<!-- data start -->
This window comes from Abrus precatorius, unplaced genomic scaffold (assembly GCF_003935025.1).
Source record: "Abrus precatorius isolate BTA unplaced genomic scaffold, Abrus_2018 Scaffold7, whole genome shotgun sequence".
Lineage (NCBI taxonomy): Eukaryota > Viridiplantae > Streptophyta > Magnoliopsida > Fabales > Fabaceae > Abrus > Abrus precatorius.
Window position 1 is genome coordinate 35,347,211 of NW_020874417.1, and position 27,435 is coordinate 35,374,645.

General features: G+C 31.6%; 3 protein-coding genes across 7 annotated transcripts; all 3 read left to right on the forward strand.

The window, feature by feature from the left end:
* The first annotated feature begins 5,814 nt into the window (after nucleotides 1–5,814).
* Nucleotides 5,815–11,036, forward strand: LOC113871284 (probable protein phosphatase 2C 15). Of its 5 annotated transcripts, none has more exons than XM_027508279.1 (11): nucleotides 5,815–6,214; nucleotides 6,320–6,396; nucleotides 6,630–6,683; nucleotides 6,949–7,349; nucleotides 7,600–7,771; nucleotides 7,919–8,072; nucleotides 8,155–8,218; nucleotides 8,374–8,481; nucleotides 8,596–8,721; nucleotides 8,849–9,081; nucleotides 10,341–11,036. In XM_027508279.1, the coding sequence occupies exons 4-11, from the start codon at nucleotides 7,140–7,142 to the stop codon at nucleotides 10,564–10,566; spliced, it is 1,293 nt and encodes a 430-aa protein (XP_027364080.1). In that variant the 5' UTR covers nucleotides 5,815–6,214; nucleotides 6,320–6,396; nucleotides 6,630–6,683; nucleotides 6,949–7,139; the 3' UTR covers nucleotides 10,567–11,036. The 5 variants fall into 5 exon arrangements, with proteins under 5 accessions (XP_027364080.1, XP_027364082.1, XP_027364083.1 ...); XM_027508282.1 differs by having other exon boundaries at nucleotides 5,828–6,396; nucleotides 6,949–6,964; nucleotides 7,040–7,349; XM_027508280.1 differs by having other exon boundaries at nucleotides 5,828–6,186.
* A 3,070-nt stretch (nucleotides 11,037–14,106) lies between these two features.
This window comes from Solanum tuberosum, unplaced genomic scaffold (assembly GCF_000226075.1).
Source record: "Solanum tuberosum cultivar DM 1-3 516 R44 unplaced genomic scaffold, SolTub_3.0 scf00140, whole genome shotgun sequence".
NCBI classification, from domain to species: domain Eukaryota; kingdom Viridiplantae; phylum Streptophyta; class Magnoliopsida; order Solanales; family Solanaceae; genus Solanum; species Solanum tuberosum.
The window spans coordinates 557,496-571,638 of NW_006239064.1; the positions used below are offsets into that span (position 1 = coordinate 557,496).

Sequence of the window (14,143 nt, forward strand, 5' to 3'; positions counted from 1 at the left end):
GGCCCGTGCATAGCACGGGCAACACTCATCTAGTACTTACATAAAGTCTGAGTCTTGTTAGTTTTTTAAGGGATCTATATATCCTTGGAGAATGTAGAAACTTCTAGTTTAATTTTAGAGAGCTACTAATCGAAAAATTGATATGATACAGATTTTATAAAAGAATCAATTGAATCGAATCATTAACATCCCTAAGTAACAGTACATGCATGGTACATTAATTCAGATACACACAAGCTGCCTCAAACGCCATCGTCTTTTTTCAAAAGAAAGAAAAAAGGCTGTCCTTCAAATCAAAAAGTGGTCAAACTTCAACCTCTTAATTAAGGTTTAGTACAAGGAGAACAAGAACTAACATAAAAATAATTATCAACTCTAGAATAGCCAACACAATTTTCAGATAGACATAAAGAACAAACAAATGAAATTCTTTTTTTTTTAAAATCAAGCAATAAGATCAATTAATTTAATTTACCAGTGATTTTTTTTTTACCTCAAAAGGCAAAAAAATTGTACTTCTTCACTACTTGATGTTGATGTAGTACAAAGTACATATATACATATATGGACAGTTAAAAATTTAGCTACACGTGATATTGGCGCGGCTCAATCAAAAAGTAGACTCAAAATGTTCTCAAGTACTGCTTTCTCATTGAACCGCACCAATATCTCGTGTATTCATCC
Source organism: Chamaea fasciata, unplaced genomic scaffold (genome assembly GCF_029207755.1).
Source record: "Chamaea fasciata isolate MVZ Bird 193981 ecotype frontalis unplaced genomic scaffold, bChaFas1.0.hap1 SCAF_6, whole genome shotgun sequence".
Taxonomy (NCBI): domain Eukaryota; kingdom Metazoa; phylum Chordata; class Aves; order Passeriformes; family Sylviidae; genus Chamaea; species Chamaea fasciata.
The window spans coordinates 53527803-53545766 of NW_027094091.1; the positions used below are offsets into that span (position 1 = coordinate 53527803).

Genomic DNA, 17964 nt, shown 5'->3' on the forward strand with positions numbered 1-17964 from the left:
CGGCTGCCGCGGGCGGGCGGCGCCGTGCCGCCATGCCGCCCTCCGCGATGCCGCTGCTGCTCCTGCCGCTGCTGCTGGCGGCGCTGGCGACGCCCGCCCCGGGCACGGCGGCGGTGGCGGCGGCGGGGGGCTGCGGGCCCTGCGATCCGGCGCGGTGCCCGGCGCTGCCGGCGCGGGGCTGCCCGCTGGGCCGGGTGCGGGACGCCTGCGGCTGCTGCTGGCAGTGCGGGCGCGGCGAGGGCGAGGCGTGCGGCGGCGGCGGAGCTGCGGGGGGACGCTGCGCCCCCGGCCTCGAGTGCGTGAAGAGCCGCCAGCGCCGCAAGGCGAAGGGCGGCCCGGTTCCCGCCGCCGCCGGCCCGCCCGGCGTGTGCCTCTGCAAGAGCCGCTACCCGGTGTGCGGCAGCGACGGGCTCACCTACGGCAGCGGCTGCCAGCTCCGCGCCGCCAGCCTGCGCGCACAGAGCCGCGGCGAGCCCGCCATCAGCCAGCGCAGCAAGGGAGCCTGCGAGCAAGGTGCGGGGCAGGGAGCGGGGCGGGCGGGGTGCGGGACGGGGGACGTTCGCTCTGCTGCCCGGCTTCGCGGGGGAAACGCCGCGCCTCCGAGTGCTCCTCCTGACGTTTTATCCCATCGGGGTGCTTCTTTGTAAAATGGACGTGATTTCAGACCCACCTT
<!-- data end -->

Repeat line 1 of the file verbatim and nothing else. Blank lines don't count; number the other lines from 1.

This window comes from Abrus precatorius, unplaced genomic scaffold (assembly GCF_003935025.1).